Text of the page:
Most movies are loud. Soundtracks swell, explosions boom, and Will Ferrell screams. What’s harder is silence, which is curious in itself since the earliest filmmakers had no choice but to film without sound. But “silence” in modern film can take on myriad forms, whether that be silence in its purest definition—an absence of all sound—or silence in more abstract forms, whether that be a reinterpretation of speech (such as in 2014’s The Tribe) or a score that serves as the story’s only sound (like Disney’s Fantasia).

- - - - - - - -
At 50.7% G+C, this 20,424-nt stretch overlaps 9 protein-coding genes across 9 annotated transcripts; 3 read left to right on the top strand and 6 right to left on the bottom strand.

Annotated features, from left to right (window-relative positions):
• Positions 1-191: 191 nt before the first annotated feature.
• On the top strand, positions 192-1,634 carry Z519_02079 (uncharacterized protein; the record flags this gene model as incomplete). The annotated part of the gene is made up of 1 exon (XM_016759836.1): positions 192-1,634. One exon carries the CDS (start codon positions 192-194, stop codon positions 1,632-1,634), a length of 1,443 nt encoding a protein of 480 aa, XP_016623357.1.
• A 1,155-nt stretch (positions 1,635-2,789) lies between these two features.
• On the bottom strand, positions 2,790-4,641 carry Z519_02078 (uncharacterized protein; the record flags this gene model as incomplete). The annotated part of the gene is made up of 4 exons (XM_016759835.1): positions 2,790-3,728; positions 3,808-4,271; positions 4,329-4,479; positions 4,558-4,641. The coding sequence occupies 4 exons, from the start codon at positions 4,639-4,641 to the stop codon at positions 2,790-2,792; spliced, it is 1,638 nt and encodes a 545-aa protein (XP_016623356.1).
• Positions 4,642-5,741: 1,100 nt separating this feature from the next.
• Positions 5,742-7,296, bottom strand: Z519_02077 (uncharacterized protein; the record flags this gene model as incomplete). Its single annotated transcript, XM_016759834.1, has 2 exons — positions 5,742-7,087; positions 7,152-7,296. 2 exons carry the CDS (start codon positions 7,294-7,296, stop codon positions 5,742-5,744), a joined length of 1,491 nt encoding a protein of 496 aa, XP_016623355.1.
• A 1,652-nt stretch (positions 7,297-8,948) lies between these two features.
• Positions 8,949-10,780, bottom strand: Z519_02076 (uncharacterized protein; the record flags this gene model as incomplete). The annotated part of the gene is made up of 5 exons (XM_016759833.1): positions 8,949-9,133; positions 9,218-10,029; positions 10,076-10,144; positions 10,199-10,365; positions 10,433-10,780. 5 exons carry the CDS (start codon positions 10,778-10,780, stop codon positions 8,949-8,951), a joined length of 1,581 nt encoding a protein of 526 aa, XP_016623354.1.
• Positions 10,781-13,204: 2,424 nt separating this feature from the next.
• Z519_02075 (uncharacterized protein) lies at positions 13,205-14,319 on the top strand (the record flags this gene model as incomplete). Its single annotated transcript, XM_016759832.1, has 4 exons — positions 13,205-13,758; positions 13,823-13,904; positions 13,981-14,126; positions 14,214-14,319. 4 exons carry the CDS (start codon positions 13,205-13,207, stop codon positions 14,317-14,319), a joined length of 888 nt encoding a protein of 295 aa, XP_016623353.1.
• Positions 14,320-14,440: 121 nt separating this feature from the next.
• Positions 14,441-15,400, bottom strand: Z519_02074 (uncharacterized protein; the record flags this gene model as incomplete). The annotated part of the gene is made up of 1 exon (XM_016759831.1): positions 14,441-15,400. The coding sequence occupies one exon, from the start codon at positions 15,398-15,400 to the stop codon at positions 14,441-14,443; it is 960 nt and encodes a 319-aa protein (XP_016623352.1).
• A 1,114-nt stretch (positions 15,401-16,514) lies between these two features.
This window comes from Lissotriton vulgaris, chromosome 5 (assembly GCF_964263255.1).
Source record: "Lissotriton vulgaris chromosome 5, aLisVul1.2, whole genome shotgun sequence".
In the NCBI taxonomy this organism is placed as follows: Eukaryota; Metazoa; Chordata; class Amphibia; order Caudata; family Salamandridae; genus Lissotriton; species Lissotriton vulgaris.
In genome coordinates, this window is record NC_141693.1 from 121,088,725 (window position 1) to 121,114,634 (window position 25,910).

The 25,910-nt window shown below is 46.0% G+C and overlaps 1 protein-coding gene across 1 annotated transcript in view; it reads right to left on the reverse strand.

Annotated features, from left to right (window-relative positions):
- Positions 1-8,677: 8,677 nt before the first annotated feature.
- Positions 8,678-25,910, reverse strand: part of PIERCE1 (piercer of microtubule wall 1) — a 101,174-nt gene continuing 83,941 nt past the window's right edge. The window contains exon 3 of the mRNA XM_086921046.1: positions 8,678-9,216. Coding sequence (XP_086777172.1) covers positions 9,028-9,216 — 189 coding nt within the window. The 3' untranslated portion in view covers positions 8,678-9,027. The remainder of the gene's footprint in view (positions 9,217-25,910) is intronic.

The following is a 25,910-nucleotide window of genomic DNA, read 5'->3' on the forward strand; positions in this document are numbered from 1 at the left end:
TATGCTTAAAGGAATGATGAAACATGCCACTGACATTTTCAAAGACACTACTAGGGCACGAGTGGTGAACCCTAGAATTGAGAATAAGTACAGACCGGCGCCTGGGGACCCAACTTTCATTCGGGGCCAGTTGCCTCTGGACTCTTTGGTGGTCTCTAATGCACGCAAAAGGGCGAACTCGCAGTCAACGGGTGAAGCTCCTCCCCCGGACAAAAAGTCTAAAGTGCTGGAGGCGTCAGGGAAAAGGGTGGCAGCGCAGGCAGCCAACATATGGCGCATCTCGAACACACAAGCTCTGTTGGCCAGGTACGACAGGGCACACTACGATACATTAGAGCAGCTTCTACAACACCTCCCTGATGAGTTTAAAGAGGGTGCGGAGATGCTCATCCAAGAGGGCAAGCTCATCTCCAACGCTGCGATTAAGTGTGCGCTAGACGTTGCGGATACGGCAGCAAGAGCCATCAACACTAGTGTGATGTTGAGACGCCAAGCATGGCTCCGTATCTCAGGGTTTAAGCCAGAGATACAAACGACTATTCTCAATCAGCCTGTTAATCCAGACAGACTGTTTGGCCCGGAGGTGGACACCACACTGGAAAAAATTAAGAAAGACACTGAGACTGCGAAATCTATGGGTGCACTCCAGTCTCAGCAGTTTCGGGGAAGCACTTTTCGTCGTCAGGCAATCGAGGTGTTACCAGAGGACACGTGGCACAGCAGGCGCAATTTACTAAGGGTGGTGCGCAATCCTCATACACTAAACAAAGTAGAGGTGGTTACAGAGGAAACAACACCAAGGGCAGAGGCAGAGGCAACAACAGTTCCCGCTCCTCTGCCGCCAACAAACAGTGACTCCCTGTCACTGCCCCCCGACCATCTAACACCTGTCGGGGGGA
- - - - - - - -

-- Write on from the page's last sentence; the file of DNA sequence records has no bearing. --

A new video from the film buffs at Cinefix seeks to explore these nuances, using a list of its favorite uses of silence as a means to break down how silence has manifested throughout the entire history of film.
Examples run the gamut from 1929’s The Man With The Movie Camera to 2016’s The Red Turtle, with iconic directors like Jean-Luc Godard, Luc Besson, Kim Ki-Duk, and F.W. Murnau making an appearance. Honestly, this is more a lesson than it is a list, and a damn good way to beef up your “must watch” list.